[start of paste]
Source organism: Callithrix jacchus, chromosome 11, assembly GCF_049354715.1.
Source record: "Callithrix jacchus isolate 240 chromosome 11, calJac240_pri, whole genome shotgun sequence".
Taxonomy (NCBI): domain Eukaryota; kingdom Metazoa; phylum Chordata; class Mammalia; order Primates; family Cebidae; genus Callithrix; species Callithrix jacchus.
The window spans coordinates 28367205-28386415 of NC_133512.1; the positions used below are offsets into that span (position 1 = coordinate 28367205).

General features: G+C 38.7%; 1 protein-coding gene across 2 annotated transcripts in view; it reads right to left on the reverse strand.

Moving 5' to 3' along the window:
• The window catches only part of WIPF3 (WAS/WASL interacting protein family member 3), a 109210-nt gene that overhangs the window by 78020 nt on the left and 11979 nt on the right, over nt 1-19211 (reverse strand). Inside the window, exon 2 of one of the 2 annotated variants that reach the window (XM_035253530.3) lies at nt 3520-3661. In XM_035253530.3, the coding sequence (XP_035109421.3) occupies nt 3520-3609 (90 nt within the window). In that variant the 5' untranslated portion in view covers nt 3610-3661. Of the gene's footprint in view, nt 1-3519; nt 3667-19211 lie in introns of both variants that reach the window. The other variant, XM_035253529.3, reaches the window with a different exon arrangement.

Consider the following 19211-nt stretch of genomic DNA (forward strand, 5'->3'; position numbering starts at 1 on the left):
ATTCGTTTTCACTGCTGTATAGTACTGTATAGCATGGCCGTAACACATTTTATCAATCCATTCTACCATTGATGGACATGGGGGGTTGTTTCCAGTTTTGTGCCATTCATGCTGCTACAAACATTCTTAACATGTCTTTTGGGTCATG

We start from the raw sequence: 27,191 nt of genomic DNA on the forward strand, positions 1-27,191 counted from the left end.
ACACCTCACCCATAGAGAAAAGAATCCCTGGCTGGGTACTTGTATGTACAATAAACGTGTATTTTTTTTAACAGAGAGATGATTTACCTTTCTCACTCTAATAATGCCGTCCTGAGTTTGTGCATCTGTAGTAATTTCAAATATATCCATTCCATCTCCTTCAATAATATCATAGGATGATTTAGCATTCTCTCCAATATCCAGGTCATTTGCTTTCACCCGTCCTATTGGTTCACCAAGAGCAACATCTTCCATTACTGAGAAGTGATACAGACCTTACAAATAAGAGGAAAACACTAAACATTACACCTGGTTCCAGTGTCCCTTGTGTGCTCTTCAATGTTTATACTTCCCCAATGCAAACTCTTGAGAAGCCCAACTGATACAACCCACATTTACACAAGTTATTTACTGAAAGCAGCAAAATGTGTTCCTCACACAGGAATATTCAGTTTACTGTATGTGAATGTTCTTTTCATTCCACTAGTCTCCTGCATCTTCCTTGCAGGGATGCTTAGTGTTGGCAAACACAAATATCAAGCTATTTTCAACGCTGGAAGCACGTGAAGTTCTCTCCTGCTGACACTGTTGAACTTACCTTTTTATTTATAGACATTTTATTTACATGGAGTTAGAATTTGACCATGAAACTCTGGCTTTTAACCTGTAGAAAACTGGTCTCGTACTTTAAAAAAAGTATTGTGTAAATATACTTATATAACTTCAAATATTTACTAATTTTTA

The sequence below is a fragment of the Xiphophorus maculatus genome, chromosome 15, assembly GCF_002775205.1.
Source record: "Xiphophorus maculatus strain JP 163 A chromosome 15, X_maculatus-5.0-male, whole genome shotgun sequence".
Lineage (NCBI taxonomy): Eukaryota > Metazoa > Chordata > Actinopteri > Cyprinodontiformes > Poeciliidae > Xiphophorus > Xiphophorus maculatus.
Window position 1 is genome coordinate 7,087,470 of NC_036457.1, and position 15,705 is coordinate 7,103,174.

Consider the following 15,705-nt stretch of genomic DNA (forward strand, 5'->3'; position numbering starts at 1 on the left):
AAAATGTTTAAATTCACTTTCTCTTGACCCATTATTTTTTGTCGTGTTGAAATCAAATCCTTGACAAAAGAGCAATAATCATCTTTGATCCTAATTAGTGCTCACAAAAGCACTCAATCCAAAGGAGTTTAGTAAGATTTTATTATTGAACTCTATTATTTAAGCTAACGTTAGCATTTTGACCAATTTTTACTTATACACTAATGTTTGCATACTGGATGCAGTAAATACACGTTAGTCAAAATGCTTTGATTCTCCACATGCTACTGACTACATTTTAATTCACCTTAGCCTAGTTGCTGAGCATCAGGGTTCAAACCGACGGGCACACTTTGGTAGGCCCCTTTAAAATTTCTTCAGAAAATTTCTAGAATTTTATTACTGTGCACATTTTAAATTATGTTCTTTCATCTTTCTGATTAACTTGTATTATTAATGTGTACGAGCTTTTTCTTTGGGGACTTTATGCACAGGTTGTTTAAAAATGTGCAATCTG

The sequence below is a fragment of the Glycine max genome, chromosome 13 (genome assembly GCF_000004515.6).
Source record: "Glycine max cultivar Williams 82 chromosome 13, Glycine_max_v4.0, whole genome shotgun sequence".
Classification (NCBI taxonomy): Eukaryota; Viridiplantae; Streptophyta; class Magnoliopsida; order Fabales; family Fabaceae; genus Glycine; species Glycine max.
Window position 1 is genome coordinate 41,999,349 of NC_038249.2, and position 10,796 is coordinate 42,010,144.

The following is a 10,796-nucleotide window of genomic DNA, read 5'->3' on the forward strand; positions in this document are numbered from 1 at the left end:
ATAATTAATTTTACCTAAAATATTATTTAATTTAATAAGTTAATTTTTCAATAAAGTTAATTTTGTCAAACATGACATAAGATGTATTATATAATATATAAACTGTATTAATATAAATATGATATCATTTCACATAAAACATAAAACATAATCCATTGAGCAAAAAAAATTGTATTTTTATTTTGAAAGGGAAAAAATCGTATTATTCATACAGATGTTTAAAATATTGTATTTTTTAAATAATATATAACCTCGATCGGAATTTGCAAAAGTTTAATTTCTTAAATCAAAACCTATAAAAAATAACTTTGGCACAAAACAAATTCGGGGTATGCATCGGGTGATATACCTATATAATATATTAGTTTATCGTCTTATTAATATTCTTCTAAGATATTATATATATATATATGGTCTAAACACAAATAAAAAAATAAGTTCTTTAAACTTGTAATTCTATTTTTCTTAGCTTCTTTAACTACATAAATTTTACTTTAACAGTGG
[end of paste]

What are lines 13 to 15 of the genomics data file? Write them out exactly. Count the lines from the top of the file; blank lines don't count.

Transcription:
Source record: "Xiphophorus maculatus strain JP 163 A chromosome 15, X_maculatus-5.0-male, whole genome shotgun sequence".
Lineage (NCBI taxonomy): Eukaryota > Metazoa > Chordata > Actinopteri > Cyprinodontiformes > Poeciliidae > Xiphophorus > Xiphophorus maculatus.
Window position 1 is genome coordinate 7,087,470 of NC_036457.1, and position 15,705 is coordinate 7,103,174.